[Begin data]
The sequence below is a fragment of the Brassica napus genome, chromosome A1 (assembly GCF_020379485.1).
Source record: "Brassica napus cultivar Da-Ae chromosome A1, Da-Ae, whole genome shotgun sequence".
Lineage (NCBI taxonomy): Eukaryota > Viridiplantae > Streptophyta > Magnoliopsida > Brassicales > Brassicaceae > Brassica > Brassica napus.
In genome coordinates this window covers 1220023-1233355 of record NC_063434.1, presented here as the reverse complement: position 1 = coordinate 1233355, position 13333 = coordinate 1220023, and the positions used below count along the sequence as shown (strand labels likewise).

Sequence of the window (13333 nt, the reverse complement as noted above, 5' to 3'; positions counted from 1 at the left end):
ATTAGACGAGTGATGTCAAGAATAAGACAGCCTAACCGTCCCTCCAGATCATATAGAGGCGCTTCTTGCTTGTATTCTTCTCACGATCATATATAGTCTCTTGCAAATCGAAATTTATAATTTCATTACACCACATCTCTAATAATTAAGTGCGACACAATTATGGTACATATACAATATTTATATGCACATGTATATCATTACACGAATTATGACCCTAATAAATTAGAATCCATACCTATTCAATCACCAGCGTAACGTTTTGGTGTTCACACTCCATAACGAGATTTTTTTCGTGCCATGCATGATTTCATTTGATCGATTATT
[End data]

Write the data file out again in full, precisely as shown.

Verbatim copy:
The sequence below is a fragment of the Brassica napus genome, chromosome A1 (assembly GCF_020379485.1).
Source record: "Brassica napus cultivar Da-Ae chromosome A1, Da-Ae, whole genome shotgun sequence".
Lineage (NCBI taxonomy): Eukaryota > Viridiplantae > Streptophyta > Magnoliopsida > Brassicales > Brassicaceae > Brassica > Brassica napus.
In genome coordinates this window covers 1220023-1233355 of record NC_063434.1, presented here as the reverse complement: position 1 = coordinate 1233355, position 13333 = coordinate 1220023, and the positions used below count along the sequence as shown (strand labels likewise).

Sequence of the window (13333 nt, the reverse complement as noted above, 5' to 3'; positions counted from 1 at the left end):
ATTAGACGAGTGATGTCAAGAATAAGACAGCCTAACCGTCCCTCCAGATCATATAGAGGCGCTTCTTGCTTGTATTCTTCTCACGATCATATATAGTCTCTTGCAAATCGAAATTTATAATTTCATTACACCACATCTCTAATAATTAAGTGCGACACAATTATGGTACATATACAATATTTATATGCACATGTATATCATTACACGAATTATGACCCTAATAAATTAGAATCCATACCTATTCAATCACCAGCGTAACGTTTTGGTGTTCACACTCCATAACGAGATTTTTTTCGTGCCATGCATGATTTCATTTGATCGATTATT